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Purim: Why We Celebrate It And How To Commemorate It With Jewish Art

Author : Mark Etinger

Another year and another Purim. This spring, why not do something different? There is plenty of Purim art out there to help celebrate the holiday. Let's take a look at some of it, along with the symbolism and reasons for celebrating this holiday.

1. Book of Esther: The book of Esther, which celebrates Jewish power, is always read to commemorate our deliverance from evil. Esther was a Jewish queen of Persia in the fourth century B.C.E. It was not known that she was Jewish. Haman, a vizier to the king, plotted to eradicate all the Jews in the empire, but when Esther told the king of her background, he instead executed Haman. The Jews fought against all of the plotters and killed many. We read the Megillat Esther to remember Esther's bravery and courage.

2. Graggers: These are wooden noisemakers used to drown out the name of Haman. They are usually made of wood, with a handle and a wheel with another fixed piece of wood, which makes a loud clicking when spun. Some also enjoy stamping their feet loudly to block the "name of evil" during the reading of the Megillat Esther.

3. Festivities: Food is a large part of the Purim festivities. Minor fasting usually occurs before the holiday, to remember Esther's three day fast before she approached the King to tell him of her Jewishness. A fruit-filled triangular cookie called hamentaschen, or Haman's pockets, is eaten. Because this holiday celebrates life, we give baskets of food to those in need. The needy include the poor and charity organizations, as well as friends and neighbors.

4. Drinking: There is also wine drunk during the feasting. In the Talmud, we are supposed to drink unto we don't know the difference between "cursed be Haman" and "blessed be Mordecai." You should not drink until you are sick, however.

5. Purim Art: A Megillah scroll is a beautiful addition to any celebration. These objects of Purim art are often of a limited edition and can be fully illustrated. There are many variations on the Megillah scroll because different artists add their own unique variations to the classic Purim story. Also look into a Megillah scroll stand to keep it on display during the holiday.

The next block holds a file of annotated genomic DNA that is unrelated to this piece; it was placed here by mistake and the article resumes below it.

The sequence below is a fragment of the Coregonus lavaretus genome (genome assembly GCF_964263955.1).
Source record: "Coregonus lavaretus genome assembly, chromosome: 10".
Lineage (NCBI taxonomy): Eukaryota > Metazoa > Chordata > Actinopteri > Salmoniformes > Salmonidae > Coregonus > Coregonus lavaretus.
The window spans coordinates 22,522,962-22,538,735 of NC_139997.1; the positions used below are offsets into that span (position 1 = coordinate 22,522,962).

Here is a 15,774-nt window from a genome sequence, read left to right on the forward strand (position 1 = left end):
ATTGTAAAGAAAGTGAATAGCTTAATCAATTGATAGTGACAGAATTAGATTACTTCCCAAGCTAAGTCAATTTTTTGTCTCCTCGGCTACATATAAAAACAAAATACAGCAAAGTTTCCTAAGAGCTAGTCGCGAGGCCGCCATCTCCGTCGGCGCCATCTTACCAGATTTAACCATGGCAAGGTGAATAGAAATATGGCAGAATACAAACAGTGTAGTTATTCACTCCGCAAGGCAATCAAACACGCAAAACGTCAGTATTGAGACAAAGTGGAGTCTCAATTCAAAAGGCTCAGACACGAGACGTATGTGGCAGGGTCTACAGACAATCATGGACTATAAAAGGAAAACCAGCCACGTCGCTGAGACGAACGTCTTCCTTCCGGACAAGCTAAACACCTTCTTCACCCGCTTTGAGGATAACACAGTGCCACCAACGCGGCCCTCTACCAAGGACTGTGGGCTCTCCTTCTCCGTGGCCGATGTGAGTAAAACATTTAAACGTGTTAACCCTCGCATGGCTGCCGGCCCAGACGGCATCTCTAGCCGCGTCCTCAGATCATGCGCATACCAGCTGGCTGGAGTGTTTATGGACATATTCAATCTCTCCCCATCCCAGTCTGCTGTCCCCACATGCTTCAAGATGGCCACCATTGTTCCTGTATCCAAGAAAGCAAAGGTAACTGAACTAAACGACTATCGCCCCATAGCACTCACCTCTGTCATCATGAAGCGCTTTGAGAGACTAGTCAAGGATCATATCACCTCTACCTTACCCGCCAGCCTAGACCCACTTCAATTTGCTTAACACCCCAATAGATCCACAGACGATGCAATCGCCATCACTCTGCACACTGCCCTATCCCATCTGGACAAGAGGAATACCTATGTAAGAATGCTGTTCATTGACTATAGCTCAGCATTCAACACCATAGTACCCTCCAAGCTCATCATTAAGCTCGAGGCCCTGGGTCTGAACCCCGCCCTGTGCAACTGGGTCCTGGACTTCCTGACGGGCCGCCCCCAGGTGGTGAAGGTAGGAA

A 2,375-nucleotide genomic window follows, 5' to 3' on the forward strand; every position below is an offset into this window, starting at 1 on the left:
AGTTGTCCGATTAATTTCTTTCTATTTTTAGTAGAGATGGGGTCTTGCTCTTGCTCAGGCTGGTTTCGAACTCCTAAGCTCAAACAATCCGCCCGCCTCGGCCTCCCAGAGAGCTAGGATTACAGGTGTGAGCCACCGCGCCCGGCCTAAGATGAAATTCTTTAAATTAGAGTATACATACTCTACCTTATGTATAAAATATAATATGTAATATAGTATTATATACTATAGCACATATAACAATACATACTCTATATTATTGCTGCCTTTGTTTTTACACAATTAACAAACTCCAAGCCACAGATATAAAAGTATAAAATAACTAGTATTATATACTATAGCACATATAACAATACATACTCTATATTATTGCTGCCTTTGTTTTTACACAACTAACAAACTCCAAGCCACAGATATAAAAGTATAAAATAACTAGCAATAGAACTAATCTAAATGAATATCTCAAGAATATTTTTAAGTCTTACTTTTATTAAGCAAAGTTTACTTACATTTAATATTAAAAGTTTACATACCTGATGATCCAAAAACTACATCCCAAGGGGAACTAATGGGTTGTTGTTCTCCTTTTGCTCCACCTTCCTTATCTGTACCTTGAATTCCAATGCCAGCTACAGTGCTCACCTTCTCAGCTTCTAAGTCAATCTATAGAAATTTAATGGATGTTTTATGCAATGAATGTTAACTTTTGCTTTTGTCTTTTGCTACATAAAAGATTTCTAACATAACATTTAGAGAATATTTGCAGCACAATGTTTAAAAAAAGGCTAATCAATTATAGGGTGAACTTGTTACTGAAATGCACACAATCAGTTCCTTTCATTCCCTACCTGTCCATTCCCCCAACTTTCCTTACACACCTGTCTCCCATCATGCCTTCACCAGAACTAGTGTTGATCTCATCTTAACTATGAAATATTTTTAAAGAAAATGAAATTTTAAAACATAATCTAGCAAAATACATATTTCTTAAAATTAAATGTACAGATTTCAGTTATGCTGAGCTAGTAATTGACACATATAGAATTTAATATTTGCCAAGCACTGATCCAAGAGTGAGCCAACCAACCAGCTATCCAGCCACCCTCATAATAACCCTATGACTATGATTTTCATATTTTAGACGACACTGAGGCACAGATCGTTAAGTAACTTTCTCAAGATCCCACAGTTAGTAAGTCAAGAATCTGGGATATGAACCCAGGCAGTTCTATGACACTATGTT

Purim is celebrated in the twelfth month, Adar, at sundown on the thirteenth day. It is a fun holiday, full of parties, drinking, and other celebratory observances. This year, think about what you can do differently to celebrate this holiday. Give baskets of food to your friends and the needy, drink wine with your loved ones, and make the addition of a beautiful Megillah scroll to your home.

Author's Resource Box features exclusive Jewish art and paintings by Israeli artists. Our authentic Judaica pieces include beautiful ketubahs and wedding gifts, as well as paintings, prayers and blessings, and other creations perfect for Rosh Hashana and the other Jewish High Holidays.

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Tags:   purim, megillat esther, megilat esther, esther purim, book of esther, megillah scroll, purim art, jewish art, Ketubah, Ketubahs

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Submitted : 2011-02-27    Word Count : 1    Times Viewed: 832